PAA products approved solely on the basis of bioequivalence data complete the clinical development portion of their development on average in 3 years, with a median of 2.6 years. This is half the 6 (mean) and 5.1 (median) years, respectively, of PAA products developed on the basis of efficacy and safety indicating trials. PAA products approved on the basis of efficacy and safety trials still require about 2.5 years less Development Time than NME products.
The differences noted earlier between 505(b)(1) and 505(b)(2) review times are also seen with clinical development times. 505(b)(1) programs show as much as a one-year shorter Development Time.
PUTTING IT ALL TOGETHER
The numbers paint a rather consistent picture as presented in Table 5 that compiles median Development and Review times for NME and PAA products. The differences matter not only when estimating the overall timeline to complete a clinical development program through to approval, but also when deciding what path to take when developing a Previously Approved Active.
The factors underlining these timelines are not restricted to clinical development competence or bad luck during the development process. Equally important are issues, such as funding gaps that force development pauses, unexpected issues with patient recruitment, or an unexpected difference of opinion with the FDA on trial design and patient numbers.
Clinical development and regulatory plans will always suggest that products can be developed in less time than these averages. Of course they can, but on average they don’t. Any company or team suggesting a development program will be completed more quickly than the benchmarks of Table 5 needs to clearly explain how they expect to “beat the averages.”
About a year ago, I was speaking to a former colleague about an interesting new product development his small company was working on with a previously approved active for a well understood and established indication. The product offered a clinically interesting twist on the usual treatment paradigm. The product also had positive efficacy data by virtue of earlier investigator IND work. Based on their clinical development plan, which would include efficacy and safety trials, they expected to be submitting their product to the FDA in 2 or 3 years. My immediate response, without reviewing their development plan, was that they were seriously underestimating the timelines. Was I questioning their competence? Of course not, these are top notch folks. Experience suggested that the time would be double or more what they were estimating. Catching up a year later, I was told that a few months after our discussion the FDA had come back with a requirement for more preclinical toxicology data that would delay the program by a year and add in more expenses. I suspect this is only the start of the surprises that will hopefully not delay the program beyond the medians in Table 5. Stuff happens, even to the best.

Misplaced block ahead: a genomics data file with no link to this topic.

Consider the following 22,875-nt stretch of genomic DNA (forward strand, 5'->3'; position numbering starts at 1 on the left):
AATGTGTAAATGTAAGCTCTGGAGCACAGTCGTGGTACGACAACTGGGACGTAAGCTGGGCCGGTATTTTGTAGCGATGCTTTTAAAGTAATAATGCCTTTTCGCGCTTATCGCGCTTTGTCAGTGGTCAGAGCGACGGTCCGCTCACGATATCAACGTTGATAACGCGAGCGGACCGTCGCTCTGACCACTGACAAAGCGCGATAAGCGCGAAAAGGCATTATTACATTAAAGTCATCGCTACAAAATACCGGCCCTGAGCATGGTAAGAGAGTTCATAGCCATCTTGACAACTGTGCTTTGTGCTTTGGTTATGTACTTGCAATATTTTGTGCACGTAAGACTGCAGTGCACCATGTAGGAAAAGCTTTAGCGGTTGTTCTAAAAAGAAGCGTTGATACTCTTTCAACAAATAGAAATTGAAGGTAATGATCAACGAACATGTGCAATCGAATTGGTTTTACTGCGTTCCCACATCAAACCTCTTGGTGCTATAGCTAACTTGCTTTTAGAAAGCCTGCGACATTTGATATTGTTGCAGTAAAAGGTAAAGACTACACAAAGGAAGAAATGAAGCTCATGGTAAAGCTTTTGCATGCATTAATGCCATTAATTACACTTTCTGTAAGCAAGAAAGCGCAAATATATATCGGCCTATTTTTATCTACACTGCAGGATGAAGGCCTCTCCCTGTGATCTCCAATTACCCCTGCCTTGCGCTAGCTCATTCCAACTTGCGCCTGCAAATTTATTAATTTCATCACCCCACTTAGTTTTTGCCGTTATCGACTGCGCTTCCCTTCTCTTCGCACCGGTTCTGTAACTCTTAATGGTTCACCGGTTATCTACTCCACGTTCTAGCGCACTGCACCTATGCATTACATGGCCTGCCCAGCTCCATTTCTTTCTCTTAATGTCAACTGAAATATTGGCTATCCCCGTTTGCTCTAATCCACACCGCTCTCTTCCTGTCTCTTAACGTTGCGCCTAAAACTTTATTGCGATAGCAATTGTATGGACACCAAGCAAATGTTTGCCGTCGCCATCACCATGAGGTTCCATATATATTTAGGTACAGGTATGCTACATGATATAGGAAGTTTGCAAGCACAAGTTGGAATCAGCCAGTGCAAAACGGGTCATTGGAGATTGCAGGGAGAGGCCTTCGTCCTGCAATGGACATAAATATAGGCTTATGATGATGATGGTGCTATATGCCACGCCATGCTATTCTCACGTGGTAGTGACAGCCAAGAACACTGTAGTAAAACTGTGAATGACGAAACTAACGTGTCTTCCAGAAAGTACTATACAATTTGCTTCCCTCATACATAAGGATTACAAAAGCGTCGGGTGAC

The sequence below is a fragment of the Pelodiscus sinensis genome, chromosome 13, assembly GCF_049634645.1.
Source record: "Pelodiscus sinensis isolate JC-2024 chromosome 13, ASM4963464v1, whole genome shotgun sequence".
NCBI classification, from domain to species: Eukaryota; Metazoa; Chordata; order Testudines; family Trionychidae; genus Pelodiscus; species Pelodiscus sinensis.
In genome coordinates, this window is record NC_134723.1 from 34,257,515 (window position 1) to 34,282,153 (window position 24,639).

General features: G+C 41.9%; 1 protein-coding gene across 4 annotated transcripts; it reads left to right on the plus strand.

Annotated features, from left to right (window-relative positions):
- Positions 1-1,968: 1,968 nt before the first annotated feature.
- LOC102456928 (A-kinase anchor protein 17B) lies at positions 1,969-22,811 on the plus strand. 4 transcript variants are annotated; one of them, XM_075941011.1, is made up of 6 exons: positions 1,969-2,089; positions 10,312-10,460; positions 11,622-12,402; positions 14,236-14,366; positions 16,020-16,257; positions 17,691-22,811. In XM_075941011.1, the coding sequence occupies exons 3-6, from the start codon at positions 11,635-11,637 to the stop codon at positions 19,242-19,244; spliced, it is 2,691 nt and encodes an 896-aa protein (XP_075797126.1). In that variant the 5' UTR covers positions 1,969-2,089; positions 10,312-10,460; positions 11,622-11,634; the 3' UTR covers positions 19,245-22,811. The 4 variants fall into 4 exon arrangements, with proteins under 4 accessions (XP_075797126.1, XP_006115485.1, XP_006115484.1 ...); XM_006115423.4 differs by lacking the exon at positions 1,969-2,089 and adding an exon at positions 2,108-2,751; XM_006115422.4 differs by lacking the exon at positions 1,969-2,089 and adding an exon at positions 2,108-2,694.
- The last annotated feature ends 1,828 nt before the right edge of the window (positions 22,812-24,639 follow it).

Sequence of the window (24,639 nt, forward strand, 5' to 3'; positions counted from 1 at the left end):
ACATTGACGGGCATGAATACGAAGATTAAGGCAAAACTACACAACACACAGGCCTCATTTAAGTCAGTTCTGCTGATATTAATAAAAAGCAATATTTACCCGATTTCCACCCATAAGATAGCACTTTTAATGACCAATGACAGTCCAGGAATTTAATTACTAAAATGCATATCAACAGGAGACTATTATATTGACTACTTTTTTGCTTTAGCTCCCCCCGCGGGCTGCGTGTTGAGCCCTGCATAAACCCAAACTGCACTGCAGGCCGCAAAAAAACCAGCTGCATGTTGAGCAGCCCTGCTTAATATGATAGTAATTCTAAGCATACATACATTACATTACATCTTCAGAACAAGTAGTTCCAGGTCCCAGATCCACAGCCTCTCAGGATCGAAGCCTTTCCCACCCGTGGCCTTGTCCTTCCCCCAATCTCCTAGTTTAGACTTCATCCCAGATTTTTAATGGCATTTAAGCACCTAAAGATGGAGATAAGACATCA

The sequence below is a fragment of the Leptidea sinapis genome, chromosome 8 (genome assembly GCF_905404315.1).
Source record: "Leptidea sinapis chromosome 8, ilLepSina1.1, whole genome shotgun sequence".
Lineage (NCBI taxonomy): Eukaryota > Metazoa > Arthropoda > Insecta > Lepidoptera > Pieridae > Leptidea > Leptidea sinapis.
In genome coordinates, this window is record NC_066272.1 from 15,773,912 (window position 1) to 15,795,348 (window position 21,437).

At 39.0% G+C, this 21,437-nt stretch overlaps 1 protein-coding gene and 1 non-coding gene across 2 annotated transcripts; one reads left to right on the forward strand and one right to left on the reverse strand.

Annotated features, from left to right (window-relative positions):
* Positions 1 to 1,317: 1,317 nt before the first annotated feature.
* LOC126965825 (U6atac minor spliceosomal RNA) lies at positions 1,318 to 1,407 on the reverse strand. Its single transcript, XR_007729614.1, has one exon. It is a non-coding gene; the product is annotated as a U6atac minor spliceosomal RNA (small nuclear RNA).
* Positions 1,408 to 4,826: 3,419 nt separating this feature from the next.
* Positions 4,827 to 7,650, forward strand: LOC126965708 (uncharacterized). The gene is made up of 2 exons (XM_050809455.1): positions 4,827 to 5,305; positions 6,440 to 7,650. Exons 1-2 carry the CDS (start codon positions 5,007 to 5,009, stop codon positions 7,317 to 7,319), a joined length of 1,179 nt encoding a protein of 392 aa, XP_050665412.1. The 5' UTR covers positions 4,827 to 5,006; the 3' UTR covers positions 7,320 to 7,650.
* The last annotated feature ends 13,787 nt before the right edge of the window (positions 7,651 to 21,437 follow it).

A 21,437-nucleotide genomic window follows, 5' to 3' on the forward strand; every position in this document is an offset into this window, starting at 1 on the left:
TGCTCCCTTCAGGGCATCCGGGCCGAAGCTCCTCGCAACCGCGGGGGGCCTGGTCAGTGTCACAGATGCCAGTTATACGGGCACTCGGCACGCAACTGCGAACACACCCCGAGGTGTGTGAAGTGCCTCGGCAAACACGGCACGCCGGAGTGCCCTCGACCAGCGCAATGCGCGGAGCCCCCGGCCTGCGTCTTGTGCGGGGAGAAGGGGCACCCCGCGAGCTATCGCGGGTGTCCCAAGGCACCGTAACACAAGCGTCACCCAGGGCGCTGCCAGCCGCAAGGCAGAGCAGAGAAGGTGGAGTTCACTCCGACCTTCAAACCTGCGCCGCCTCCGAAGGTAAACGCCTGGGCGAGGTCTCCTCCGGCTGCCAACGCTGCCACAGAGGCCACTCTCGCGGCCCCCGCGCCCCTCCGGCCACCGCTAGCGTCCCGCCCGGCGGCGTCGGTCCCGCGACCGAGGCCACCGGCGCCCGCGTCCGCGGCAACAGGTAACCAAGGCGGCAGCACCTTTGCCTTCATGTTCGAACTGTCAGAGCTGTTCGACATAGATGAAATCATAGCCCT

The Development and Review times presented in these three articles are not the final word. They should be the starting point for discussions and the stress testing of development plans. There are two key questions that need to be asked. How do we plan to beat the averages? What will it cost to achieve this exceptional, average beating, performance?
There are many lessons to be learned in the Product Approval documents available at the FDA website. It takes a bit of work to go through the many documents, but like a good detective story, there are clues that point to important evidence of what happened and why. Understanding how others came to be where they are is an important step in understanding what is ahead of us. “History doesn’t repeat itself, but it does rhyme.”4
- NDA Classification Codes. https://www.fda.gov/media/94381/download.
- Generally attributed to American humorist Mark Twain (Samuel Clemens).
Dr. Josef Bossart serves as Managing Director at The Pharmanumbers Group. He has 4 decades of experience in the biopharmaceutical industry, having held senior sales, marketing, operations, and business development positions within Big Pharma and emerging Specialty Pharma companies. His activities include analyzing corporate, technology, and product development strategies in the area of Drug Delivery. Dr. Bossart earned his PhD in Medicinal Chemistry from The Ohio State University.